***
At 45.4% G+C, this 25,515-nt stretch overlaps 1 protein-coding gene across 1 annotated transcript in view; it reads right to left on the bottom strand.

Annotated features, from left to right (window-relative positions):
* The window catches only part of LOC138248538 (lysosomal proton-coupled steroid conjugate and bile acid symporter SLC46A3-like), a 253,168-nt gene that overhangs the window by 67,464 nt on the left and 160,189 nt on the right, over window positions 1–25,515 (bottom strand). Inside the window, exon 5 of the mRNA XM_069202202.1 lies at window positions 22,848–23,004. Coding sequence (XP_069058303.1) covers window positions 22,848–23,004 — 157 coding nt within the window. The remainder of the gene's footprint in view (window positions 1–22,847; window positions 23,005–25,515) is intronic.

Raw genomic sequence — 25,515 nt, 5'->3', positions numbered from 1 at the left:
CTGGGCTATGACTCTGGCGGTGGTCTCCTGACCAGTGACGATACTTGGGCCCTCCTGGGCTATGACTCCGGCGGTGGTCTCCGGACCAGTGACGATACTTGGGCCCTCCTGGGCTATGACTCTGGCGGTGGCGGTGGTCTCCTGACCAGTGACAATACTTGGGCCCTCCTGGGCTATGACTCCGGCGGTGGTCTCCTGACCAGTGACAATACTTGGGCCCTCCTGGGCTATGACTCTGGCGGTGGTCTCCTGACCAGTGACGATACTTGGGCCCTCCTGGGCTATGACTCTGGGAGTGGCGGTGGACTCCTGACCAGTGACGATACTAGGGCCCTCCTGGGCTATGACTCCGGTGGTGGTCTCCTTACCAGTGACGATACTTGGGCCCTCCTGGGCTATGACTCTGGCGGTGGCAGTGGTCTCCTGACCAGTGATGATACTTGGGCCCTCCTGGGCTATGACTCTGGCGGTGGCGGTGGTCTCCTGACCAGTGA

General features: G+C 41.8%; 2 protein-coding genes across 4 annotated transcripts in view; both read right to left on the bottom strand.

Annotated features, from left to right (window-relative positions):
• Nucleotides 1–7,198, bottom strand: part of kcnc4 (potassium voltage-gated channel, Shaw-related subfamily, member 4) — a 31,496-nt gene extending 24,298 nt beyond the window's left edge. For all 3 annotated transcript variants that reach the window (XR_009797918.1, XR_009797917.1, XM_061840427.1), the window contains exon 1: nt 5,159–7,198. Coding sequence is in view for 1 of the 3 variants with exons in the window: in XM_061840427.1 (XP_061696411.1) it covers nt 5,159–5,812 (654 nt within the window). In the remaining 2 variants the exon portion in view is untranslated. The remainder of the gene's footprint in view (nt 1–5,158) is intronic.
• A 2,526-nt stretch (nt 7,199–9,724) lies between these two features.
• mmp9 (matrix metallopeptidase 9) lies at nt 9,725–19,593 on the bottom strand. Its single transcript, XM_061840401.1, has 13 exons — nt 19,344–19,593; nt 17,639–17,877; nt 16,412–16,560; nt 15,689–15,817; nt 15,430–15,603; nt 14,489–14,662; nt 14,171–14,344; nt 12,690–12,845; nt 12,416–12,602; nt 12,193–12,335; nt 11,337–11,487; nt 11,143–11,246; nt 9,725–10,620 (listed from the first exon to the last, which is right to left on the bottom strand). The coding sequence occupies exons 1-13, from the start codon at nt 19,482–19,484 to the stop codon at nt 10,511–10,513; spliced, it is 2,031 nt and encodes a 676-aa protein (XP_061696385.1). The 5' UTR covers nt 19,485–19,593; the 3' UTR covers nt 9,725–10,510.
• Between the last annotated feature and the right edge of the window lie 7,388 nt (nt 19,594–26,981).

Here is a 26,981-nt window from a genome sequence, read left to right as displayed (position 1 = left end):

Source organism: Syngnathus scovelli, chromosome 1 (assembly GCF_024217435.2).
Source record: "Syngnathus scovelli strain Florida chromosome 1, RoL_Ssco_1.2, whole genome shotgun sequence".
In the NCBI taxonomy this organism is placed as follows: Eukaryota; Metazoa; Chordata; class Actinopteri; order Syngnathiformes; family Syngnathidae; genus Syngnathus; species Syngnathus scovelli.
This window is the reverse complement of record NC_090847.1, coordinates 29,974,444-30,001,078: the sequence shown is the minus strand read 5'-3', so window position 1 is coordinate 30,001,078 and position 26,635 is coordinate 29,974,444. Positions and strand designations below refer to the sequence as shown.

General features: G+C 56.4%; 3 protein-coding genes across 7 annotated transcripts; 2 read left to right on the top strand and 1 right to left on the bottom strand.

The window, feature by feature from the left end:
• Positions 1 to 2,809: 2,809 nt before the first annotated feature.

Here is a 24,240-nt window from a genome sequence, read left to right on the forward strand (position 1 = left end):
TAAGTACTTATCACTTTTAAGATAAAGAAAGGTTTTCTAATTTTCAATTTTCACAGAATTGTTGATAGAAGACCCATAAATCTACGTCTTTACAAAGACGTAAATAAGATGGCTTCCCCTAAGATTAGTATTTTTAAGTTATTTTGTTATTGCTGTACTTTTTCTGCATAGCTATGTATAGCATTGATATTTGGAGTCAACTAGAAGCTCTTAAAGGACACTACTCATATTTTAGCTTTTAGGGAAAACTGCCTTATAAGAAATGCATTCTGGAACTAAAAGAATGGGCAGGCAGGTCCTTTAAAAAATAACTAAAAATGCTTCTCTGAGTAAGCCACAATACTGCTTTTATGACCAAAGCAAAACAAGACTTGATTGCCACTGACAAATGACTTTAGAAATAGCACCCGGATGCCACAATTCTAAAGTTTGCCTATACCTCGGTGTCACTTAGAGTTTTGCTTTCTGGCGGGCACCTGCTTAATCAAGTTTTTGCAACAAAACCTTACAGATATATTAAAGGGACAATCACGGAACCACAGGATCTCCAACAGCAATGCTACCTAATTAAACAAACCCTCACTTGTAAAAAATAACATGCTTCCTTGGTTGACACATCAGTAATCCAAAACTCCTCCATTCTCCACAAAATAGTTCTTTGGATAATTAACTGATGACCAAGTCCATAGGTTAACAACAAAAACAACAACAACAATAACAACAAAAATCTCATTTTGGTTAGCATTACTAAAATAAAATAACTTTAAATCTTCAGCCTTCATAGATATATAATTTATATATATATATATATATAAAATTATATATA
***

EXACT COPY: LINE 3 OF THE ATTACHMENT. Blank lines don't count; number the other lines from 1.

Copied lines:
* The window catches only part of LOC138248538 (lysosomal proton-coupled steroid conjugate and bile acid symporter SLC46A3-like), a 253,168-nt gene that overhangs the window by 67,464 nt on the left and 160,189 nt on the right, over window positions 1–25,515 (bottom strand). Inside the window, exon 5 of the mRNA XM_069202202.1 lies at window positions 22,848–23,004. Coding sequence (XP_069058303.1) covers window positions 22,848–23,004 — 157 coding nt within the window. The remainder of the gene's footprint in view (window positions 1–22,847; window positions 23,005–25,515) is intronic.